Admissibility of Unregistered Lease Deed as evidence through the lens of M/s Paul Rubber Industries Private Limited v. Amit Chand Mitra and Anr.

Posted On - 15 November, 2023 • By - Harish Kungnavur

It is often noticed that parties to the Lease Deed do spend most of their time negotiating the terms of the lease deed viz., lock-in-period, renewal, consideration etc., but often tend to miss out on the registration of the same. It is the law under Section 107 of the Transfer of Property Act, 1882 read with Section 17 of the Registration Act, 1908 to compulsorily register the Lease Deeds, lest they will not be classified as evidence admissible under the Indian Evidence Act, 1872 for the purpose of adjudication. But there are limited instances where the Apex Court retracted from the standards laid down by the law and have admitted unregistered Lease Deed as evidence.

In the case of Burmah Shell Oil Distributing now known as Bharat Petroleum Corporation Limited v. Khaja Midhat Noor and Others, (AIR 1988 SC 1470) it was held that the lease shall be deemed to be “lease from month to month” and is covered under Section 106 of the Transfer of Property Act, 1882.

In the year as early as 2000, in the case of Anthony v. K.C. Ittoop and Sons,(2000) 6 SCC 394, it was held that though the Court is disabled from using the unregistered lease deed as evidence, that does not exhaust the scope of deciding on whether there is lessor-lessee relationship between the parties which is formed under Section 105 of the Transfer of Property Act, 1881.

Further it was reiterated in Park Street Properties Pvt. Ltd. v. Dipak Kumar Singh (2016) 9 SCC 268 that in the absence of a registered instrument, the courts are not precluded from determining the factum of tenancy and the nature and character of possession from the other evidence on record as well as the conduct of the parties.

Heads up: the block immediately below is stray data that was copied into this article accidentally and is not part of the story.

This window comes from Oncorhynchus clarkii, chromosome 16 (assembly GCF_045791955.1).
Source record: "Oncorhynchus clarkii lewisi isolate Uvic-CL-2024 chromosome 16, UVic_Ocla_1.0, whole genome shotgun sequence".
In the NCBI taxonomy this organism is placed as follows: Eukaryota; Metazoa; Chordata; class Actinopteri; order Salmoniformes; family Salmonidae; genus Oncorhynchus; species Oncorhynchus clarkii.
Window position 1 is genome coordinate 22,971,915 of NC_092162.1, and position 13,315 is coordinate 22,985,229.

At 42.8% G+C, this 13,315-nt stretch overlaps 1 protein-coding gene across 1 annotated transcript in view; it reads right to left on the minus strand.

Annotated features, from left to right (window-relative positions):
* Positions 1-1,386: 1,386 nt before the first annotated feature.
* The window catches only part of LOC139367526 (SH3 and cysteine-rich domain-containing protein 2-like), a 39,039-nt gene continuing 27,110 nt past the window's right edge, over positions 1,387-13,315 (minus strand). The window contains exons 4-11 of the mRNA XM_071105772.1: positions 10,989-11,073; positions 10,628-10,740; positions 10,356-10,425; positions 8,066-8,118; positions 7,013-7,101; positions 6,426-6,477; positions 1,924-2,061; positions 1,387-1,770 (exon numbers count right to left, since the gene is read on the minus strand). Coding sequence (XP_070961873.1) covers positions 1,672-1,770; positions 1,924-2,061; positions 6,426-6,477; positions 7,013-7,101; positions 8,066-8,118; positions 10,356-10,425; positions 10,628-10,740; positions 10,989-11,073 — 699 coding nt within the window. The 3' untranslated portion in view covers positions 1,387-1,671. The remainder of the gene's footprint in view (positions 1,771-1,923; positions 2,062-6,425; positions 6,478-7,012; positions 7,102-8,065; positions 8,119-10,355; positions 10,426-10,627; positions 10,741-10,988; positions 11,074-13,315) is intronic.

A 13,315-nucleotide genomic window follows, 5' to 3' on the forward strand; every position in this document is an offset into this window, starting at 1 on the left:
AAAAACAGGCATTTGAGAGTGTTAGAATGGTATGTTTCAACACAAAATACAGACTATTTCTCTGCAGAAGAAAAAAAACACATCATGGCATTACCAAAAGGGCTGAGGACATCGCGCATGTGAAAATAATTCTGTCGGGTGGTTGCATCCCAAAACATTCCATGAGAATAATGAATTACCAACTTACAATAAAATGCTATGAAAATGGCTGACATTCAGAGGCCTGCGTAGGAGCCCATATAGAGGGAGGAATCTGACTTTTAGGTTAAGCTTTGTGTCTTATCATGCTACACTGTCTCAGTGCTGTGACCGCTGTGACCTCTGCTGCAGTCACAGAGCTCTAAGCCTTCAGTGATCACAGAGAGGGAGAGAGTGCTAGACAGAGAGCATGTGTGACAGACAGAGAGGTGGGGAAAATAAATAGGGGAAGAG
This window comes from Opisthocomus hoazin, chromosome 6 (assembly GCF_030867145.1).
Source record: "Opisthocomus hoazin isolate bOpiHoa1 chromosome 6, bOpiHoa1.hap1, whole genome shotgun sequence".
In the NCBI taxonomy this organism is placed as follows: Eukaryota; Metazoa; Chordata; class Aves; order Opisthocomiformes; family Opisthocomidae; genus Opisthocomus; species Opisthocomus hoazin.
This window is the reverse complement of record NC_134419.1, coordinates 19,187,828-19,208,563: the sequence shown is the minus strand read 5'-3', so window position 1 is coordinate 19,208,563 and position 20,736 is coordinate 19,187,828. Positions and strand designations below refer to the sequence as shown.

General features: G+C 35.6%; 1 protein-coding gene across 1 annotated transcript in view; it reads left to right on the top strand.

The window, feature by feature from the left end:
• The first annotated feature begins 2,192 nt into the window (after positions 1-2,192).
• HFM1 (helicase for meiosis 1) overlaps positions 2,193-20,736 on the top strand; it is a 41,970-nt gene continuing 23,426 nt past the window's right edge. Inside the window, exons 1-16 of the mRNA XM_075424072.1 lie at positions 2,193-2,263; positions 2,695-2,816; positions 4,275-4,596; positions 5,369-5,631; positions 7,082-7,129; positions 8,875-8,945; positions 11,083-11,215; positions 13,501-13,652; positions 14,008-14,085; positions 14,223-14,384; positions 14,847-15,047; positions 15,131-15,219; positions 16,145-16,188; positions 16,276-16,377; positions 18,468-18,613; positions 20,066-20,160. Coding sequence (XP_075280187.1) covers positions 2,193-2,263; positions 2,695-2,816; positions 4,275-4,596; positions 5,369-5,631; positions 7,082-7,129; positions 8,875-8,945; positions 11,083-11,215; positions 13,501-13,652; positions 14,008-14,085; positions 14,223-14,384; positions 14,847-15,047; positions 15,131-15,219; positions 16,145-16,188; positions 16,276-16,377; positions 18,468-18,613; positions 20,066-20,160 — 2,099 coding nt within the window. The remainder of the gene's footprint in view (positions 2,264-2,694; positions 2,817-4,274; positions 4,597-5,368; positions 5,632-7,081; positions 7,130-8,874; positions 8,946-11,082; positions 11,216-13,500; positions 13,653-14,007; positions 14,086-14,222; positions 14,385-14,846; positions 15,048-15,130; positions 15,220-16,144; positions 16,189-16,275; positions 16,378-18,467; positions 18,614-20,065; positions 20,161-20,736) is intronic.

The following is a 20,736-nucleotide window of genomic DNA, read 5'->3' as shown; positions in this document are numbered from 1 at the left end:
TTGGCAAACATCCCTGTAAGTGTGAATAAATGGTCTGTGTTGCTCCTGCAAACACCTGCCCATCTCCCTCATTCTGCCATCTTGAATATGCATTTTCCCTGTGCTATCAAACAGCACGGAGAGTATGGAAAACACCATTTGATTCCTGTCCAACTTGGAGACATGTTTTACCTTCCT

In the case of M/s Paul Rubber Industries Private Limited v. Amit Chand Mitra and Anr., (2023 SCC OnLine SC 1216), the Apex Court put a bar on the usage of unregistered Lease Deed and held that nature and character of possession contained in the unregistered instrument in terms of Section 107 of Transfer of Property Act, 1882 and Sections 17 and 49 of the Registration Act, 1908 can be used as evidence only when the “nature and character of possession” does not constitute the primary dispute for adjudication by the Court. Since, in the instant case, the question was whether there was a lessor-lessee relationship between the Appellant and Respondents, the Supreme Court declined to adduce weightage to the unregistered Lease Deed.

Wherefore, the Supreme Court in Paul Rubber case has reaffirmed the limited operation of the unregistered Lease Deeds in the adjudication of the dispute, lest the rights/interests shall be crystallized erroneously